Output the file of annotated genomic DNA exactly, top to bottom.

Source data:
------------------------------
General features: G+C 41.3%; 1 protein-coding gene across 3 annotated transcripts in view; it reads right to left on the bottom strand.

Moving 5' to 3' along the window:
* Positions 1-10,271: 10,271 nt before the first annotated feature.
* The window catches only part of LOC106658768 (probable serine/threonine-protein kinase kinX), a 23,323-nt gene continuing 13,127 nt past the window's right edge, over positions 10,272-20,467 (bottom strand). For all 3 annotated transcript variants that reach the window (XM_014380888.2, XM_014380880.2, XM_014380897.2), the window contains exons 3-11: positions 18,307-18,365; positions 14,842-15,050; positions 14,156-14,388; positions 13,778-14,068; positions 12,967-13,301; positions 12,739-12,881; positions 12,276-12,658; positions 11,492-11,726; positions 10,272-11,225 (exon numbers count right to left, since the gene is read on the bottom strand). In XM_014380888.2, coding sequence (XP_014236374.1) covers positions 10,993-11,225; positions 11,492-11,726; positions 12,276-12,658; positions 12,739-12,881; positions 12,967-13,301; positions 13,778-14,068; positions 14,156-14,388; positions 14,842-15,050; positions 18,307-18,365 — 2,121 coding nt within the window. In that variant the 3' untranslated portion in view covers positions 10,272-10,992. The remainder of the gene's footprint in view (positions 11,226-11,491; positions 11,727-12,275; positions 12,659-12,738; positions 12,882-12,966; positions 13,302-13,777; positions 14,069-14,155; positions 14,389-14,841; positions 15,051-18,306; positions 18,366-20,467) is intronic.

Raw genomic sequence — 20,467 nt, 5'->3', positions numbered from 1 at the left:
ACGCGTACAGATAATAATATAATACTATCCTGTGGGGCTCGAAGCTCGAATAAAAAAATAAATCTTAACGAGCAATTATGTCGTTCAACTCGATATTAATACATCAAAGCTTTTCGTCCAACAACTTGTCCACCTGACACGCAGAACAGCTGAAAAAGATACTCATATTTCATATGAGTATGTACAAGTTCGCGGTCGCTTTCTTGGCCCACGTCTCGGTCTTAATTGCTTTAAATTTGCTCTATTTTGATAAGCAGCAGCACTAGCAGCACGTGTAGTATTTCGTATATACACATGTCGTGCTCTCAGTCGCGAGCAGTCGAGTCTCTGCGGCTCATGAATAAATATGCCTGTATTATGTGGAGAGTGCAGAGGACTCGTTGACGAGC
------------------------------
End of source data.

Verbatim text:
General features: G+C 41.3%; 1 protein-coding gene across 3 annotated transcripts in view; it reads right to left on the bottom strand.

Moving 5' to 3' along the window:
* Positions 1-10,271: 10,271 nt before the first annotated feature.
* The window catches only part of LOC106658768 (probable serine/threonine-protein kinase kinX), a 23,323-nt gene continuing 13,127 nt past the window's right edge, over positions 10,272-20,467 (bottom strand). For all 3 annotated transcript variants that reach the window (XM_014380888.2, XM_014380880.2, XM_014380897.2), the window contains exons 3-11: positions 18,307-18,365; positions 14,842-15,050; positions 14,156-14,388; positions 13,778-14,068; positions 12,967-13,301; positions 12,739-12,881; positions 12,276-12,658; positions 11,492-11,726; positions 10,272-11,225 (exon numbers count right to left, since the gene is read on the bottom strand). In XM_014380888.2, coding sequence (XP_014236374.1) covers positions 10,993-11,225; positions 11,492-11,726; positions 12,276-12,658; positions 12,739-12,881; positions 12,967-13,301; positions 13,778-14,068; positions 14,156-14,388; positions 14,842-15,050; positions 18,307-18,365 — 2,121 coding nt within the window. In that variant the 3' untranslated portion in view covers positions 10,272-10,992. The remainder of the gene's footprint in view (positions 11,226-11,491; positions 11,727-12,275; positions 12,659-12,738; positions 12,882-12,966; positions 13,302-13,777; positions 14,069-14,155; positions 14,389-14,841; positions 15,051-18,306; positions 18,366-20,467) is intronic.

Raw genomic sequence — 20,467 nt, 5'->3', positions numbered from 1 at the left:
ACGCGTACAGATAATAATATAATACTATCCTGTGGGGCTCGAAGCTCGAATAAAAAAATAAATCTTAACGAGCAATTATGTCGTTCAACTCGATATTAATACATCAAAGCTTTTCGTCCAACAACTTGTCCACCTGACACGCAGAACAGCTGAAAAAGATACTCATATTTCATATGAGTATGTACAAGTTCGCGGTCGCTTTCTTGGCCCACGTCTCGGTCTTAATTGCTTTAAATTTGCTCTATTTTGATAAGCAGCAGCACTAGCAGCACGTGTAGTATTTCGTATATACACATGTCGTGCTCTCAGTCGCGAGCAGTCGAGTCTCTGCGGCTCATGAATAAATATGCCTGTATTATGTGGAGAGTGCAGAGGACTCGTTGACGAGC